ST. LOUIS — Having reached their goal of leading the Central Division at the Olympic break, the St. Louis Blues won't play another NHL game until Feb. 26 in Vancouver.
Most of them will still be busy with nine Blues players joining coach Ken Hitchcock and General Manager Doug Armstrong at the Winter Olympics in Sochi, Russia.
"We've got goals in mind," said Blues veteran forward Brenden Morrow, who had a goal and assist Saturday in a 4-3 shootout win over Winnipeg. "We want to go deep and set yourself up, try and get home ice. I think we're one of the busiest teams, if not the busiest team when we come back.
"We've got to take advantage of our opportunity."
Morrow is correct. Once the Blues (39-12-6) return, they will play their final 24 regular-season games in a span of just 47 days.
In the overall NHL standings, only the Anaheim Ducks (87 points) have more points than the 84 points owned by the Blues and Blackhawks.
"I told the players when we come back in March and April it's for them," Hitchcock said. "They have to really grab it coming back. We've played awfully well. We've been really resilient all year, we've responded to challenges all year.
"But it's going to really get dialed up when we get back and our players recognize that. I think some guys are really looking forward to it."
The Blues went 7-1-1 before the break.
"We've battled hard," Blues defenseman Barret Jackman said. "We came through some injuries, sickness, like a lot of teams have gone through. But we're still one of the top teams in the league right now and that's a pretty good feeling going into the break."
With their top players competing against the best in the world at the Olympics, the Blues will be hoping for an injury-free Olympic tournament.
Other players are headed for vacations in warm climates or spending time with their families. But after the break, it's a sprint to the finish with every point crucial in a tight Western Conference race.
"It's really going to be like coming out of the lockout where everybody is full-tilt and every point means something down the stretch," Jackman said. "It's going to be about the mental focus coming back and being the team that doesn't crack in those one-goal games."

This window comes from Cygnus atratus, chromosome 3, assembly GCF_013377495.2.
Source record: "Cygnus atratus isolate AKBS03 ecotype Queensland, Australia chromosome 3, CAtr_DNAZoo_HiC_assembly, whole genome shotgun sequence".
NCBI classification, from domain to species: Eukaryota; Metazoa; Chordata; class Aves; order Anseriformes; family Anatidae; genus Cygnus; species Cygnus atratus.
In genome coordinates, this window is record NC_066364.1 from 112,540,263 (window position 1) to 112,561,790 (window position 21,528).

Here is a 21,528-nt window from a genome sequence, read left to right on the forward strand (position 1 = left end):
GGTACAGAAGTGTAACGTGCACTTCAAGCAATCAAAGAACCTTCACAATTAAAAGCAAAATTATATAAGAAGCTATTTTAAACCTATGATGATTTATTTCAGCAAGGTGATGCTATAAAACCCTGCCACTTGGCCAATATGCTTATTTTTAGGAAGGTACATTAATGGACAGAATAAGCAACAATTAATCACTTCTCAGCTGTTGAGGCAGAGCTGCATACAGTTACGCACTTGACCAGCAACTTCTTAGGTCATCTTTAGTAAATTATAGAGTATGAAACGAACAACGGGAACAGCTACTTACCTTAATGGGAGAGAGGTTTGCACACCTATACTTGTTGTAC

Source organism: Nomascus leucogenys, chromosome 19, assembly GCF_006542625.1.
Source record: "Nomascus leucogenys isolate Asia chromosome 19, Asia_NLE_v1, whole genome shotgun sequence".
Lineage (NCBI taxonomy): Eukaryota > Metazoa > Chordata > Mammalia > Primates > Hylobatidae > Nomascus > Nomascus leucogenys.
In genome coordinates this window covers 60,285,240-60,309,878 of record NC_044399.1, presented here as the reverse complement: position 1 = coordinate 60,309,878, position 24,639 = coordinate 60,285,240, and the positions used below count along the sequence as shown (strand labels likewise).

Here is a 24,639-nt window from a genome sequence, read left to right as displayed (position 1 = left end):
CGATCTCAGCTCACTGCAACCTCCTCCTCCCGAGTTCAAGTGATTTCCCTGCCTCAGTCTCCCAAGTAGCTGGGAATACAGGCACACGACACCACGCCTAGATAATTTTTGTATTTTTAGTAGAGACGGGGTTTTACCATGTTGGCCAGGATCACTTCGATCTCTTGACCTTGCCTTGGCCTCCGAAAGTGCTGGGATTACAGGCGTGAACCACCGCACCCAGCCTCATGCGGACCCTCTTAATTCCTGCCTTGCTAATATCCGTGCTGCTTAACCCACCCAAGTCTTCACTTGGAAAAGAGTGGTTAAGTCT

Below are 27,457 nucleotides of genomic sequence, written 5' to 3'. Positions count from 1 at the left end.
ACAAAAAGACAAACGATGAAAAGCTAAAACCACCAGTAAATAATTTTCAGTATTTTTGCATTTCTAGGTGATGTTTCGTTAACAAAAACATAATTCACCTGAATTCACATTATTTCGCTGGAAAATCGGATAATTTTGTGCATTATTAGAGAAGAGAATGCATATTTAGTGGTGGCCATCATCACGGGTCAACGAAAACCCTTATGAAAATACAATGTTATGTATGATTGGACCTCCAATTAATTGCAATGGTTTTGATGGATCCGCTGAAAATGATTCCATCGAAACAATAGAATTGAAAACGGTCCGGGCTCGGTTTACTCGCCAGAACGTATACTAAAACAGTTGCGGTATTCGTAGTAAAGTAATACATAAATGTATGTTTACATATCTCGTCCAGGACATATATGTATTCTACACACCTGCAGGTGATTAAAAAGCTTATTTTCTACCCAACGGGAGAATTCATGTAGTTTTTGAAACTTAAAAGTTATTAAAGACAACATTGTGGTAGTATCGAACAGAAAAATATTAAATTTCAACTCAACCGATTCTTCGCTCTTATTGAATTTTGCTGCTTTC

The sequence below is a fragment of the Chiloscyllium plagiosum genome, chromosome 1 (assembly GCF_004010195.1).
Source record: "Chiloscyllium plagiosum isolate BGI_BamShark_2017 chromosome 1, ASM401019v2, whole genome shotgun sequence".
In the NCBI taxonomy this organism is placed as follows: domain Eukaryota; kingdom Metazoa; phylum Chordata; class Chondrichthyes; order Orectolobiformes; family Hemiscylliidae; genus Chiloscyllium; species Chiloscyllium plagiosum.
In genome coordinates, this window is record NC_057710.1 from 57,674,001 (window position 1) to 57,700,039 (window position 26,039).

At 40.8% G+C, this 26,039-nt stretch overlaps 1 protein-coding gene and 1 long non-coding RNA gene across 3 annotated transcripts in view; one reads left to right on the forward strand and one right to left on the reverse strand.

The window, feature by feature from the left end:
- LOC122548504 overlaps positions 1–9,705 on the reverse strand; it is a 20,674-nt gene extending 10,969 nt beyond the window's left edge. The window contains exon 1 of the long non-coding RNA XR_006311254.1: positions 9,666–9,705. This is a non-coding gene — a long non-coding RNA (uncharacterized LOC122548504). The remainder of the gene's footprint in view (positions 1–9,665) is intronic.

A veteran like Morrow, who has been through the playoff wars with Hitchcock before when both were in Dallas, could be a valuable asset down the stretch.
He has 10 goals and 21 points in 51 games and perhaps just as important, is healthy and providing another leadership voice.
"I think he's got another gear," Hitchcock said. "Brenden has to make an adjustment; he's a player that's relied on intensity and emotion and reckless play his whole life. He's made a great living at it, he's been a special player playing that way.
"But as you get older you've got to have a more structured game because there's areas that you can't get to like you could before."
That being said, Hitchcock knows the value of a proven veteran warrior.
"Brenden's a guy that if you can get him the puck in scoring areas, he's going to finish every time," Hitchcock said. "In the last 10 days he's had marked improvement in his game and I think it's starting to show."
Now 7-3 in shootouts, the Blues continue to excel when the extra point is on the line. Perhaps it's the success of their top shootout specialists T.J. Oshie (7-for-10), Alexander Steen (4-for-8) and Vladimir Tarasenko (3-for-5).
"There's a calmness on the bench (during shootouts) and that's what's intriguing for me," Hitchcock said. "First of all we can go deep because we've got a lot of people who are good at it that are down the ladder, but we've also got those three guys that are pretty golden for us.
"We know we're going to get a goal from one of the three for sure."